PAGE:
To add, New Zealand has a system similar to Canada. I think it works really well - the "quality" of the immigrants I feel is excellent - possibly much more so than the average citizen.

Janne Morén said...

Well, *I* could vanish out of sight in the same way...

And of course, the Swedish system would allow entertainers, including strippers, when the work is a full-time, salaried position with union pay, maternity leave, 3-month resigning period and all the rest. Which is the point - you can't pick an immigrant to work a strip bar because they're cheaper; they end up being more expensive to the company than just hiring some local girl.

If some joint still want to do it, it's most likely because the worker really is exceptionally good, or has some special skills you can't find in the country and so on. But the system does not moralize: nobody has to sit down and decide that a skilled nude entertainer is worth less to the country than a guy doing computer models of the brain (and the entertainer probably ends up making more people happier than the brain guy). As long as somebody thinks they and their skills are worth the time and expense to hire them from abroad then that is good enough.

soma said...

Point taken. If only such pastoral care for all immigrants was the norm in Japan (and NZ for that matter)! What would be the case in Sweden however, for the even more dubious arts, so to speak? Is their a significant problem with exploitation, especially of foreign workers - or is it like NZ where prostitution is legalised (and thus taxed and regulated in the same way you describe above?).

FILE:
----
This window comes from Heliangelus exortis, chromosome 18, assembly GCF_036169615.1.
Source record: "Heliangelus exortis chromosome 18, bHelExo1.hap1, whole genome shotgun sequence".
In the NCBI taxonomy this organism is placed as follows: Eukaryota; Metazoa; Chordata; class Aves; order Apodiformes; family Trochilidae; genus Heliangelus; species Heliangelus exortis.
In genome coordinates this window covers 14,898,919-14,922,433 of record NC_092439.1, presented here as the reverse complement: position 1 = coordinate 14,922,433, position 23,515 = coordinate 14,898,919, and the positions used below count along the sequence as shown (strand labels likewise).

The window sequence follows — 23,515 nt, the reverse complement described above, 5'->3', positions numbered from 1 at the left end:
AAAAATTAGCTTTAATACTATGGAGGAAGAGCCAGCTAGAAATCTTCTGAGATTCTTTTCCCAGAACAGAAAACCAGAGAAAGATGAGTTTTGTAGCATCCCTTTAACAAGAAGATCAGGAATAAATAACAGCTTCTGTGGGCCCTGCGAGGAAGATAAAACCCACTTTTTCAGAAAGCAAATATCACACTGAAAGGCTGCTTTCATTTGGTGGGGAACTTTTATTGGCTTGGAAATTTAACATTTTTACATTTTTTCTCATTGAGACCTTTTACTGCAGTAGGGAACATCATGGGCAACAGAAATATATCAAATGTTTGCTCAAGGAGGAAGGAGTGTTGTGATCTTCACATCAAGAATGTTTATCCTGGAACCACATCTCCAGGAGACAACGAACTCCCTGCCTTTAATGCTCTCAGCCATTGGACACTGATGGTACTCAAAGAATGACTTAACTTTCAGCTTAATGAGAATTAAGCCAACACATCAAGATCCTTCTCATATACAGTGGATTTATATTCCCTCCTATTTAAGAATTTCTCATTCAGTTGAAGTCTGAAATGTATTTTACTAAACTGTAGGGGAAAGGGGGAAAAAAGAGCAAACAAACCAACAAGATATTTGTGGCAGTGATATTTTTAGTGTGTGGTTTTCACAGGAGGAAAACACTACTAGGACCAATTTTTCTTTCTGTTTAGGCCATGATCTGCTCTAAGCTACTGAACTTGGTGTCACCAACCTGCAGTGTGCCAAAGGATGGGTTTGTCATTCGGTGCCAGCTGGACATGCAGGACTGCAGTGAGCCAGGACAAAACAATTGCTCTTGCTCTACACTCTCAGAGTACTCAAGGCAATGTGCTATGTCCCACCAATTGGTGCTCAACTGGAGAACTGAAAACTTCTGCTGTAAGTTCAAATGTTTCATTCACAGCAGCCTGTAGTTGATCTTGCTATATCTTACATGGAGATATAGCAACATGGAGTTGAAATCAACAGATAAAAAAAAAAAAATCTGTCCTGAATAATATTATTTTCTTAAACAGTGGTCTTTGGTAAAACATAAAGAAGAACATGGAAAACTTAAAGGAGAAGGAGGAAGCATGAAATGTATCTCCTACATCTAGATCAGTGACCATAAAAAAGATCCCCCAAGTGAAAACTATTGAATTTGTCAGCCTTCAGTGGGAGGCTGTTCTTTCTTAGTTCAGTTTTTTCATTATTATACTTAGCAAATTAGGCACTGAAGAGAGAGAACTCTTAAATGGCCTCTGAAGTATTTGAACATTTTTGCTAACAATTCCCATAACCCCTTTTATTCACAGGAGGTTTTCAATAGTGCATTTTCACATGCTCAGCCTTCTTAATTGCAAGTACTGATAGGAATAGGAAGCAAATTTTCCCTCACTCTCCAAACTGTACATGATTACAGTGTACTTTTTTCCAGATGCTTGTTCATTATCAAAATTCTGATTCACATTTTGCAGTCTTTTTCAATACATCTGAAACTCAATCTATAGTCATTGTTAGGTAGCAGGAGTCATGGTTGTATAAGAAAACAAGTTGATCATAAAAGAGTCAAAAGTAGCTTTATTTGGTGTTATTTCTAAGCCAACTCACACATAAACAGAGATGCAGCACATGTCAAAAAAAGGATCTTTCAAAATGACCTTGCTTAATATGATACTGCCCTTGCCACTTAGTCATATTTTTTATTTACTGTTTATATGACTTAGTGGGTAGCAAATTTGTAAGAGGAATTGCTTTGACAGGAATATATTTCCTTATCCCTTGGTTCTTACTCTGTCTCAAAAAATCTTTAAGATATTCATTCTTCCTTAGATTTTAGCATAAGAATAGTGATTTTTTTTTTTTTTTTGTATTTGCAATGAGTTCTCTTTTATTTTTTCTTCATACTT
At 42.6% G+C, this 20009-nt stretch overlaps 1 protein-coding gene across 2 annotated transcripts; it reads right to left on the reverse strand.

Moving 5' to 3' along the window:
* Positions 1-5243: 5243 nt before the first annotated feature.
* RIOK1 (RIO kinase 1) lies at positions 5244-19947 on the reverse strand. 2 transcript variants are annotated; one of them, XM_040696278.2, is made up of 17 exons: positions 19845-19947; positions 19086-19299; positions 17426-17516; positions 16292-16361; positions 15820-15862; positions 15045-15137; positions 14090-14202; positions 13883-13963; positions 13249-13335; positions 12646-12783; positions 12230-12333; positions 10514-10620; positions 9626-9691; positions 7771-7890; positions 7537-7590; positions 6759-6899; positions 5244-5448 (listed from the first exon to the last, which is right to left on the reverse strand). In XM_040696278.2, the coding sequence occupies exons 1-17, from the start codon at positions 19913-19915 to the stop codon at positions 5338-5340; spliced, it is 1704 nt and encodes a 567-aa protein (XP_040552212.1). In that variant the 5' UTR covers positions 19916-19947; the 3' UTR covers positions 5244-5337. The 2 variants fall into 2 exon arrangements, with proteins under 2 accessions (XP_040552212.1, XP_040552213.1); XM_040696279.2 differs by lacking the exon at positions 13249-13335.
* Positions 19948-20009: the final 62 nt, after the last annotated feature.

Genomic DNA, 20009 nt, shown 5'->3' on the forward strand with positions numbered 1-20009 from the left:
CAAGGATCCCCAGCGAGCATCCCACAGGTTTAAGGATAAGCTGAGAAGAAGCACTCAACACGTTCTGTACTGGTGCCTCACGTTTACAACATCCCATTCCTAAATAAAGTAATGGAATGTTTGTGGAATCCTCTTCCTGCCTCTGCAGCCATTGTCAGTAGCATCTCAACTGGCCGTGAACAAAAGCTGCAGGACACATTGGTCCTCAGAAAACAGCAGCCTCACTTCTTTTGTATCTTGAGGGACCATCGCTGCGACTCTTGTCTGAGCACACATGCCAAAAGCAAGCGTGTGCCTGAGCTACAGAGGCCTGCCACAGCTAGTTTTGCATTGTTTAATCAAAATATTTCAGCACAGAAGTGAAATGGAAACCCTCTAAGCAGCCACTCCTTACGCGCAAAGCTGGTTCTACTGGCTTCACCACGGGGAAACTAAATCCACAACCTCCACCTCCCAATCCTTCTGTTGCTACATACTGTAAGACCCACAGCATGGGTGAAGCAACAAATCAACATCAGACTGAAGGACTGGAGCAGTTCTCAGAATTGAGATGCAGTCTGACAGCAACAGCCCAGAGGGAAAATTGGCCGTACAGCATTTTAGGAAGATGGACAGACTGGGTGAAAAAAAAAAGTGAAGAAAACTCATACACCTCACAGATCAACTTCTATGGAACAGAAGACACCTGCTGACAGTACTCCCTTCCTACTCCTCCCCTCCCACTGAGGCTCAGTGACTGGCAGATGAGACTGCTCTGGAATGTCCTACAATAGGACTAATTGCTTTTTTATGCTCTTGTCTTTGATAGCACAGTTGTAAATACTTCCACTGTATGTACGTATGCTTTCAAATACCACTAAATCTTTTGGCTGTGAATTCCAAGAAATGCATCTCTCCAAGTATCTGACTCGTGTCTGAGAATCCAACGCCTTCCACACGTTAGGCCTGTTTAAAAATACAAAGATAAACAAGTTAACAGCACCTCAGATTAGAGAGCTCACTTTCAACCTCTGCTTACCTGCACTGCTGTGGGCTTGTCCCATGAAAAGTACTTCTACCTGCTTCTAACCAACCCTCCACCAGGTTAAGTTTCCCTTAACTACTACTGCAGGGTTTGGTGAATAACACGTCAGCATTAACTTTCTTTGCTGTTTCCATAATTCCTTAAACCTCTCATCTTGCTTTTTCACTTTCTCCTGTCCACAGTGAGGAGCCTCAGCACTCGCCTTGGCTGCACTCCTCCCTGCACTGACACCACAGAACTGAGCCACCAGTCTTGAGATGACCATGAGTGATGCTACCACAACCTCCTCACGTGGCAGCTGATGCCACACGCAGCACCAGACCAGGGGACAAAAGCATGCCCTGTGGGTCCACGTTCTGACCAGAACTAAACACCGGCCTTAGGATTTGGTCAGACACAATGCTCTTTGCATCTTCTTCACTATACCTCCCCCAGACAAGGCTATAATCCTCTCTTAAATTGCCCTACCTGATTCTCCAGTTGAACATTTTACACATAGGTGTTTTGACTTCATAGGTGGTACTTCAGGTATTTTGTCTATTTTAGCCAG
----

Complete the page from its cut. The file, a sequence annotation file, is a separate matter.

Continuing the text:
Janne Morén said...

Swedish immigration policy isn't exactly pastoral, seen large. Lots of problems, and a fair amount of dehumanising and outrageous mistreatment of immigrants and refugees alike. This recent change I do like however.

As for prostitution and the like, this is an area where I don't exactly have a lot of first hand information. But no, you can't immigrate as a prostitute; it's not salaried work, and it can't legally be so either. Basically, to my understanding, being a prostitute is not illegal, but being a pimp is, and so is being a customer. As to what status earned money from prostitution has, for instance, I have no clue. As far as I understand the decriminalization has not been completely successful; I believe the same kind of vile underground trade in illegal immigrant girls and others being forced into prostitution that occurs elsewhere can still be found in Sweden too.

soma said...

Thanks - interesting - many countries do it the other way around (with the prostitute being culpable). As prostitution and immigration have some quite strong connections in Japan (and so too the entertainment visa, at least until up to five years ago when the Japanese government admitted the problem), I wondered if your suggestion, when combined with legalisation would be one way of rationalising this problem. (I mean it is always miffed me that despite it being so prevalent in Japan, and more so the moral stigma of visiting one much less than NZ which has legalised it, that it is still illegal!)

Anyway, I am happy to see a rational system being suggested - I think more important than the argument on immigration is how it is done - and if done well then "sustainable immigration" may well come to be accepted "even" by the Japanese, so to speak.

Our Man in Abiko said...

You are all too smart for Our Man, but he has often thought how arbitrary and nonsensical passports, nationality, and the whole "them and us" thing is. If you do your bit, what do I care if you ain't from round here.